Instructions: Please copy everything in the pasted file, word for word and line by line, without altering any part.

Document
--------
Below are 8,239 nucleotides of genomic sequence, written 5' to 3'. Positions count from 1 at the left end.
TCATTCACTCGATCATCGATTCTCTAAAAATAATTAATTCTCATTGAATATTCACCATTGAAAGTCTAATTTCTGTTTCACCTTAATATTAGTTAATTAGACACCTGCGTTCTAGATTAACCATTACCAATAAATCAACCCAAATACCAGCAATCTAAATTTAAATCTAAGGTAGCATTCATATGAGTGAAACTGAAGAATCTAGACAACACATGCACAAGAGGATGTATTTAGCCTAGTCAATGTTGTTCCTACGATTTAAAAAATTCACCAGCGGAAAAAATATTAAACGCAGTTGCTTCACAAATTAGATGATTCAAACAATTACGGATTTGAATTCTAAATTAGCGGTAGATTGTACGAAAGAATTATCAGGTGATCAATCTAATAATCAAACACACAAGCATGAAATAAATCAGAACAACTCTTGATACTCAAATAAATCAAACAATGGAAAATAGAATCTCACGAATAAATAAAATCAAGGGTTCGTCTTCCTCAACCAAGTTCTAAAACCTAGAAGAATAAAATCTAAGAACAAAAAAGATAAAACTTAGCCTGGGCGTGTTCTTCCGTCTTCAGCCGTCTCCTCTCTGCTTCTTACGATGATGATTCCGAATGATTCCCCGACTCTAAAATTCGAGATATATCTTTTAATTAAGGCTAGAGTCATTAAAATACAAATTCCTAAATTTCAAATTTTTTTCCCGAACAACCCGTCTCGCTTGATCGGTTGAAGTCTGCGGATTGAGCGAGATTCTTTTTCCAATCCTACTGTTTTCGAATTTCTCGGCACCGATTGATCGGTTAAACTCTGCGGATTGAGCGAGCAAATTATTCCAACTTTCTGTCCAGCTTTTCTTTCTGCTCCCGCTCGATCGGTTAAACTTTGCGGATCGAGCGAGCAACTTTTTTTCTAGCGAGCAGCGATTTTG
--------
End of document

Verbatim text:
Below are 8,239 nucleotides of genomic sequence, written 5' to 3'. Positions count from 1 at the left end.
TCATTCACTCGATCATCGATTCTCTAAAAATAATTAATTCTCATTGAATATTCACCATTGAAAGTCTAATTTCTGTTTCACCTTAATATTAGTTAATTAGACACCTGCGTTCTAGATTAACCATTACCAATAAATCAACCCAAATACCAGCAATCTAAATTTAAATCTAAGGTAGCATTCATATGAGTGAAACTGAAGAATCTAGACAACACATGCACAAGAGGATGTATTTAGCCTAGTCAATGTTGTTCCTACGATTTAAAAAATTCACCAGCGGAAAAAATATTAAACGCAGTTGCTTCACAAATTAGATGATTCAAACAATTACGGATTTGAATTCTAAATTAGCGGTAGATTGTACGAAAGAATTATCAGGTGATCAATCTAATAATCAAACACACAAGCATGAAATAAATCAGAACAACTCTTGATACTCAAATAAATCAAACAATGGAAAATAGAATCTCACGAATAAATAAAATCAAGGGTTCGTCTTCCTCAACCAAGTTCTAAAACCTAGAAGAATAAAATCTAAGAACAAAAAAGATAAAACTTAGCCTGGGCGTGTTCTTCCGTCTTCAGCCGTCTCCTCTCTGCTTCTTACGATGATGATTCCGAATGATTCCCCGACTCTAAAATTCGAGATATATCTTTTAATTAAGGCTAGAGTCATTAAAATACAAATTCCTAAATTTCAAATTTTTTTCCCGAACAACCCGTCTCGCTTGATCGGTTGAAGTCTGCGGATTGAGCGAGATTCTTTTTCCAATCCTACTGTTTTCGAATTTCTCGGCACCGATTGATCGGTTAAACTCTGCGGATTGAGCGAGCAAATTATTCCAACTTTCTGTCCAGCTTTTCTTTCTGCTCCCGCTCGATCGGTTAAACTTTGCGGATCGAGCGAGCAACTTTTTTTCTAGCGAGCAGCGATTTTG